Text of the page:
MONTEGO BAY—Anyone interested in the development of the Internet in Caribbean may have already heard of CaribNOG, the Caribbean Network Operators Group. Over the past decade, this volunteer-based community of computer engineers has grown into a formidable influencer in the regional technology arena. Today, its twice-yearly regional gatherings are among the most highly anticipated events on the Caribbean’s tech calendar.
CaribNOG facilitates education and training for those in the Caribbean responsible for designing, deploying and maintaining computer networks. This year, when the three-day event kicks off on April 20 in Montego Bay, Jamaica, CaribNOG will be breaking new ground.
“The Caribbean’s technology landscape is evolving rapidly, and CaribNOG plays a key role in helping the region keep pace with global trends,” said Bevil Wooding, one of the founders of the organisation.
“The same challenges experienced across networks in larger regions are now confronting networks in the smaller, resource-constrained markets of the Caribbean,” he said. “From cyber-attacks and network outages to malicious software and challenges of scaling networks to meet growing demand, network administrators have to constantly adapt and evolve.”
Wooding (pictured above) has a unique vantage point into the intriguing world of Internet engineers, infrastructure and bottom-up decision making. As one of the region’s leading voices in the technology arena and an Internet Strategist with the technology research non-profit, Packet Clearing House, he has been instrumental in growing CaribNOG’s influence regionally and internationally.
“At the eleventh regional gathering of CaribNOG this week, we’re expecting our largest turnout to date, with participation from network operators, telecommunications regulators, academics, Internet service providers, engineering and computer science students, special interest groups and government representatives, drawn from across the region and around the world,” he said.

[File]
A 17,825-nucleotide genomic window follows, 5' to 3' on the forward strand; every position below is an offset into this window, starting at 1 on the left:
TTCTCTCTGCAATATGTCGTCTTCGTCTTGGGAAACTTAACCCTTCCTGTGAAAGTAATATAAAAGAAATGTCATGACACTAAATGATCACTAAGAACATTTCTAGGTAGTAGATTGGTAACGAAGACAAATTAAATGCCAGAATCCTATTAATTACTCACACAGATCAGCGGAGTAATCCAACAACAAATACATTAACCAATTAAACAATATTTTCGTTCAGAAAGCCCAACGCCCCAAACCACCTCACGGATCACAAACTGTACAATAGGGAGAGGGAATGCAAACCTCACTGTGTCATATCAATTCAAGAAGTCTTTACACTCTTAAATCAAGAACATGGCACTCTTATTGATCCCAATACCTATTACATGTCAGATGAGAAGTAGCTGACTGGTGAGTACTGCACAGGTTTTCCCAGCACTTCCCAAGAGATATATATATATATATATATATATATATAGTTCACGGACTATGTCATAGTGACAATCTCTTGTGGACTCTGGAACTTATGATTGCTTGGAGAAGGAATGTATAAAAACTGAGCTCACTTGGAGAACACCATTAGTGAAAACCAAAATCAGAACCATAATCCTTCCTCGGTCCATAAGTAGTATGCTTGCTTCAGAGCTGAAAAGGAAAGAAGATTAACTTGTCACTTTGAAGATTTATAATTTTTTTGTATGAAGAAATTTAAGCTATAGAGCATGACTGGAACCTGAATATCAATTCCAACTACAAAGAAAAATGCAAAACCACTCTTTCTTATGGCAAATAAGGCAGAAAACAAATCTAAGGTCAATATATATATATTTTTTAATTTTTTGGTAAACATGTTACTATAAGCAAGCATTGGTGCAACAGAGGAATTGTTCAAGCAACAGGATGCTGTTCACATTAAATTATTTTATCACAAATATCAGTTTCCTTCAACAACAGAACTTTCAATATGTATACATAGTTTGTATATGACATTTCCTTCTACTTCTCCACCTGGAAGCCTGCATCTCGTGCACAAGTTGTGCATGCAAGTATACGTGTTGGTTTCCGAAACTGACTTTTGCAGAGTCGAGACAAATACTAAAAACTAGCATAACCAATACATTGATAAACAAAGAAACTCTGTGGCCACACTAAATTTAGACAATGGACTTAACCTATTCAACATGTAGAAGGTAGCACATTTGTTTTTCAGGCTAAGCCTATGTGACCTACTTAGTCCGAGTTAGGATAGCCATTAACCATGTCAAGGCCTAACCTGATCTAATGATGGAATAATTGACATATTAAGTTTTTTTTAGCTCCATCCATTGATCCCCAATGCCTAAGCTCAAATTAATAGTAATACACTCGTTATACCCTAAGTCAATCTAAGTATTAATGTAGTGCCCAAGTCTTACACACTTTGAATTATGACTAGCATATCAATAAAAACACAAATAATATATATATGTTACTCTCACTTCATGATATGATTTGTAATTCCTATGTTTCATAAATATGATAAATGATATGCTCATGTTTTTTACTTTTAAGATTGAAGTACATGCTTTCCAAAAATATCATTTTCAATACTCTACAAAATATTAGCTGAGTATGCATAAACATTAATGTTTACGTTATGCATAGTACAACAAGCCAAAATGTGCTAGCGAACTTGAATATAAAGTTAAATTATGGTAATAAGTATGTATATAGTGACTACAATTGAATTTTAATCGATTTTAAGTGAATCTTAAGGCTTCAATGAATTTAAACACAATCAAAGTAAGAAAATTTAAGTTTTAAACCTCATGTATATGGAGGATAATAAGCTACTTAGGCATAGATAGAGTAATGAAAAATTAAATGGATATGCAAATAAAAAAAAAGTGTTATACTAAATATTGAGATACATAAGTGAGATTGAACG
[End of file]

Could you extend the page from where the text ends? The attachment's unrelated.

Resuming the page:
That’s no surprise. The Montego Bay event has attracted the attention of major international technology players such as Google, Akamai, the Latin American Internet Registry (LACNIC), the Internet Society (ISOC) and the American Registry of Internet Numbers (ARIN).
“CaribNOG 11 is being hosted in conjunction with ARIN’s public policy meeting as part of an ongoing collaboration between the two groups to increase awareness in the region of various Internet policy and technical developments,” said Jamaican-born Stephen Lee, CaribNOG’s program director.
Lee is a network engineer and CEO of US-based technology solutions provider Arkitechs. He added that CaribNOG also receives strong support from the Caribbean Telecommunications Union (CTU), the inter-governmental agency responsible for information and communications technology in the CARICOM region.
“CaribNOG has worked closely with the CTU over the years to educate government officials about technology trends and their impact on public policy.”
The array of high-profile technology experts expected to speak at CaribNOG 11 includes Shernon Osepa, Manager, Regional Affairs for Latin America and the Caribbean at ISOC, Albert Daniels, Senior Manager of Stakeholder Engagement for the Caribbean at the Internet Corporation for Assigned Names and Numbers, Bill Woodcock, Executive Director of Packet Clearing House, and Owen De Long of Akamai.
Also among the slate of presenters are representatives from local and regional organisations such as the Organisation for Eastern Caribbean States (OECS), the University of the West Indies (UWI), the Government of Jamaica and Cable and Wireless.
CaribNOG 11 runs from April 20 to 22 at the Half Moon Resort in Montego Bay, Jamaica. Free online registration is available at CaribNOG’s official website, www.caribnog.org.
Originally published: CaribJournal